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In Singapore, a house with a ‘flying wall’ gives a family much needed privacy

Architecture firm Park + Associates conceives a clever solution to block out unwanted views for the family of this detached house.

When Ng Bee Bee and Chong Tze Siong got married, their first home was a condominium apartment. They later moved into a semi-detached house. After three children – two sons and a daughter – they decided to build their own home.

“For many years, I tried to convince my husband that with our savings built up over the years, we should construct a home rather than split them into multiple investment units where we are not able to enjoy the fruits of our labour,” shared Ng.  

During a four-year-break from her busy career in engineering, she went on the hunt for a suitable plot. At the same time, she started searching for an architect. A mother in the parent support group in her daughter’s school was married to the owner of CTH Builders and recommended Lim Koon Park, founder of architecture firm Park + Associates. 

“We decided to engage Park because we trusted his quality of work after seeing a few of his projects and interacting with him. We also concluded that the builder must have a good working relationship with the architect, and both of them have worked together on several projects,” said Ng.

The chosen plot was in a quiet and friendly neighbourhood. “It was sizeable and had no direct sunlight, but yet was bright and airy,” described Ng.

The corner site abutted other house plots and a school with eight noisy exhausts that faced the home, which led to the idea of the "flying wall." (Photo: Daniel Koh)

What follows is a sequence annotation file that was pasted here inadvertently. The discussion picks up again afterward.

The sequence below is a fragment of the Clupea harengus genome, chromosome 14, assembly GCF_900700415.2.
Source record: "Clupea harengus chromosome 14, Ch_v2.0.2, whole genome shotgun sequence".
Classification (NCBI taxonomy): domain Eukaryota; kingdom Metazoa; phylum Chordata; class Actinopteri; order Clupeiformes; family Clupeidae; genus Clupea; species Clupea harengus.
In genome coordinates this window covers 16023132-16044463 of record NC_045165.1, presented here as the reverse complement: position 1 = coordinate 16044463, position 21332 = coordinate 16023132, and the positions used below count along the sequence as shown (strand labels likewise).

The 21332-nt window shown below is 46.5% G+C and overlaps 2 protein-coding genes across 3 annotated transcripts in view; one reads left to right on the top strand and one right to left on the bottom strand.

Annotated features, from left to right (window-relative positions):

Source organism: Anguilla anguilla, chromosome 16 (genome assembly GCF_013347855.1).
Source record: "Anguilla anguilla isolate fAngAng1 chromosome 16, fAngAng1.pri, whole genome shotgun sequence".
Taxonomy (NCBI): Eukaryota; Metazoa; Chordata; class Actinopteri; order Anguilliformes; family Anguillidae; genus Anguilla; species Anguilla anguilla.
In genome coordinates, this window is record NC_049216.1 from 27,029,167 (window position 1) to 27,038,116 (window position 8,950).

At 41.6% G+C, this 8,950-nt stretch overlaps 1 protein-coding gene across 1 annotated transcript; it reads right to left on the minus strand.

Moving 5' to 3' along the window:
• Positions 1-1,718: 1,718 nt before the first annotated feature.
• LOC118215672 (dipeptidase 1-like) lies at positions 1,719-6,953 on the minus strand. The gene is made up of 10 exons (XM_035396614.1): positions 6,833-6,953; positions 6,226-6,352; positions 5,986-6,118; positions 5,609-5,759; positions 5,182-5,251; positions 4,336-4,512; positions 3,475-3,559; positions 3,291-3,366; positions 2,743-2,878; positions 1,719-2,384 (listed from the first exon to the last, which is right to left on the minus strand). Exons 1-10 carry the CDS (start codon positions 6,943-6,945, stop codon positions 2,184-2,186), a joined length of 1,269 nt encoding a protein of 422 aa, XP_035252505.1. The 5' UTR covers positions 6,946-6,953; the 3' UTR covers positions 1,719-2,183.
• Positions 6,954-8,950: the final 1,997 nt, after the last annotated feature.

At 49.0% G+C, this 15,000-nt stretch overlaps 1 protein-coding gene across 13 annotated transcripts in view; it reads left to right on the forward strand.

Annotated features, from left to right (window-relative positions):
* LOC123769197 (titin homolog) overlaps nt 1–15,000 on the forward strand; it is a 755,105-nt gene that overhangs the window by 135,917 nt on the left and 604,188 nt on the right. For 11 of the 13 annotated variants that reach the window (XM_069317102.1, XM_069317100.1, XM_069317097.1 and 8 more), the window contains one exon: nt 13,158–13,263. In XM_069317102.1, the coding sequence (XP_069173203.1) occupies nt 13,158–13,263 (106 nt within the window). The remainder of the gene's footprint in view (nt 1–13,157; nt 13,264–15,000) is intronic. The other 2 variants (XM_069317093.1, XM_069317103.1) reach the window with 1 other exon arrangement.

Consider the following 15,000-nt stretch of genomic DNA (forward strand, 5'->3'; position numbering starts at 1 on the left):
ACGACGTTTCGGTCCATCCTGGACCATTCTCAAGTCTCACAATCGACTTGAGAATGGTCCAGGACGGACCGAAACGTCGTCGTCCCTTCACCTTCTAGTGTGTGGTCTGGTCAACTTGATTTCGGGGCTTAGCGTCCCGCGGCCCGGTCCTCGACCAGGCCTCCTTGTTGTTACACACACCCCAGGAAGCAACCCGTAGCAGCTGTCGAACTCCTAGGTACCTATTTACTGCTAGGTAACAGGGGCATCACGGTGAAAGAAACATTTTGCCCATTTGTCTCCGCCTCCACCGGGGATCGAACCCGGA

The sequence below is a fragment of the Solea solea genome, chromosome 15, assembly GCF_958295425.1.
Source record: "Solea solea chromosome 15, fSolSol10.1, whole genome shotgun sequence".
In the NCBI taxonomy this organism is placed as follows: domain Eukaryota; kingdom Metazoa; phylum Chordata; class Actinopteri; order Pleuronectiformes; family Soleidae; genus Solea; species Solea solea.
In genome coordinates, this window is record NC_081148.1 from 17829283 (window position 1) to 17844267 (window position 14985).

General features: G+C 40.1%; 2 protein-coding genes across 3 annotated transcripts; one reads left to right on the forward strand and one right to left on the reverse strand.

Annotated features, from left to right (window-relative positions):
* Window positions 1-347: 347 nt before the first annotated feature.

Still, there were challenges. The corner site abutted other house plots and a school with eight noisy exhausts that faced the home. Ng contacted the school, which recognised that it was time to revamp the air-conditioning system. To Ng’s relief, they replaced the exhausts and turned them inwards.

“But initially, we were not sure if the school would comply. We told the architecture team about this concern. When we walk into the compound, we don't want to see the ugly exhausts,” said Ng.

This was how the idea of the ‘flying wall’ came about. It is a wall extending from the second storey of the square-shaped house, which is skewed in plan against the entrance. The wall buffers the interiors from views of the unsightly services of the school as well as the road out front through a strategic composition of transparency and opaqueness.

“Balancing between the client’s wish to maximise the site coverage and the need to maintain privacy from the school, the design responded through the exploration of an intervention that would significantly alter the perception of the unusually shaped plot and its negative spaces. This resulted in the introduction of a single, simple gesture where the interior spaces are [skewed] as an attempt to reshape the relationship of the house, its spaces and its surroundings both spatially and visually,” explained Christina Thean, director at Park + Associates.

The juxtaposition of the skewed box and the flying wall creates interesting pockets of spaces that create dialogue between the outdoors and indoors. The upward view frames the sky while the view downwards from the upper levels frames a balcony on the second storey, and a pool and garden on the first storey. On the balcony, the family can exercise or enjoy the outdoors in privacy behind the wall.

The plan was based on a nine-square grid (or “lo shu” grid) from feng shui spatial planning concepts. “This grid is divided into nine sectors, each with their own sub-sectors with specific requirements on the types of rooms and architectural features. Living spaces were arranged in order to these ‘sectors’, creating a peaceful setting where a transition is formed between interior spaces, water and landscape,” said Thean.